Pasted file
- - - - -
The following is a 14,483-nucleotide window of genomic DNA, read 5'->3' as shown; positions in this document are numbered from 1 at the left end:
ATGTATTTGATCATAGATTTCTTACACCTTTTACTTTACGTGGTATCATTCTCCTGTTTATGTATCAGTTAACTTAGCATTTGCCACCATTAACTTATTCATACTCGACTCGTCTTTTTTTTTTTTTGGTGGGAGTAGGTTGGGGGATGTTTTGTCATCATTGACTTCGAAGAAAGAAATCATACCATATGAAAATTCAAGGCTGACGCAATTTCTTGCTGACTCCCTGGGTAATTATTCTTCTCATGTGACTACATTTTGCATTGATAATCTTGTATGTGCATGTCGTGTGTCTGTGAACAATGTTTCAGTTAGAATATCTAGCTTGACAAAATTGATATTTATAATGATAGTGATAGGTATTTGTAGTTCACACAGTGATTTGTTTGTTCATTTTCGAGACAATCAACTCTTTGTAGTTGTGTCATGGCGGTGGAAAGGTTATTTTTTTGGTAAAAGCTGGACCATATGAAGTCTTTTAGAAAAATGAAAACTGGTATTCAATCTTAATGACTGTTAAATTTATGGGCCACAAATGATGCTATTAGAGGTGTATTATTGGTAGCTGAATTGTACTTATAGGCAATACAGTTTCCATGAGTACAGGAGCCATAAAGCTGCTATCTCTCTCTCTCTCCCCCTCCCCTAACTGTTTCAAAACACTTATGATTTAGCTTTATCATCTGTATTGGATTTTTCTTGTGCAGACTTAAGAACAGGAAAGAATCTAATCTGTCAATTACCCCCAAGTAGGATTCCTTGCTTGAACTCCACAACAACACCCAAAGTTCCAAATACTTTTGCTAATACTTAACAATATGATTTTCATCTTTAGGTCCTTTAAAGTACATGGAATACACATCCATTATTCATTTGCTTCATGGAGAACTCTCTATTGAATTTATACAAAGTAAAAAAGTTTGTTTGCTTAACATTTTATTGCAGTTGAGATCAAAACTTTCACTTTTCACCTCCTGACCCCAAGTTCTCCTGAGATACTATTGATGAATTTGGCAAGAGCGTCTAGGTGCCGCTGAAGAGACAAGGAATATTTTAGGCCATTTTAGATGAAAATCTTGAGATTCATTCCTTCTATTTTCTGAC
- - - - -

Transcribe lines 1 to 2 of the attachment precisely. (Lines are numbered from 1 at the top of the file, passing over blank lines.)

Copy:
The following is a 14,483-nucleotide window of genomic DNA, read 5'->3' as shown; positions in this document are numbered from 1 at the left end:
ATGTATTTGATCATAGATTTCTTACACCTTTTACTTTACGTGGTATCATTCTCCTGTTTATGTATCAGTTAACTTAGCATTTGCCACCATTAACTTATTCATACTCGACTCGTCTTTTTTTTTTTTTGGTGGGAGTAGGTTGGGGGATGTTTTGTCATCATTGACTTCGAAGAAAGAAATCATACCATATGAAAATTCAAGGCTGACGCAATTTCTTGCTGACTCCCTGGGTAATTATTCTTCTCATGTGACTACATTTTGCATTGATAATCTTGTATGTGCATGTCGTGTGTCTGTGAACAATGTTTCAGTTAGAATATCTAGCTTGACAAAATTGATATTTATAATGATAGTGATAGGTATTTGTAGTTCACACAGTGATTTGTTTGTTCATTTTCGAGACAATCAACTCTTTGTAGTTGTGTCATGGCGGTGGAAAGGTTATTTTTTTGGTAAAAGCTGGACCATATGAAGTCTTTTAGAAAAATGAAAACTGGTATTCAATCTTAATGACTGTTAAATTTATGGGCCACAAATGATGCTATTAGAGGTGTATTATTGGTAGCTGAATTGTACTTATAGGCAATACAGTTTCCATGAGTACAGGAGCCATAAAGCTGCTATCTCTCTCTCTCTCCCCCTCCCCTAACTGTTTCAAAACACTTATGATTTAGCTTTATCATCTGTATTGGATTTTTCTTGTGCAGACTTAAGAACAGGAAAGAATCTAATCTGTCAATTACCCCCAAGTAGGATTCCTTGCTTGAACTCCACAACAACACCCAAAGTTCCAAATACTTTTGCTAATACTTAACAATATGATTTTCATCTTTAGGTCCTTTAAAGTACATGGAATACACATCCATTATTCATTTGCTTCATGGAGAACTCTCTATTGAATTTATACAAAGTAAAAAAGTTTGTTTGCTTAACATTTTATTGCAGTTGAGATCAAAACTTTCACTTTTCACCTCCTGACCCCAAGTTCTCCTGAGATACTATTGATGAATTTGGCAAGAGCGTCTAGGTGCCGCTGAAGAGACAAGGAATATTTTAGGCCATTTTAGATGAAAATCTTGAGATTCATTCCTTCTATTTTCTGAC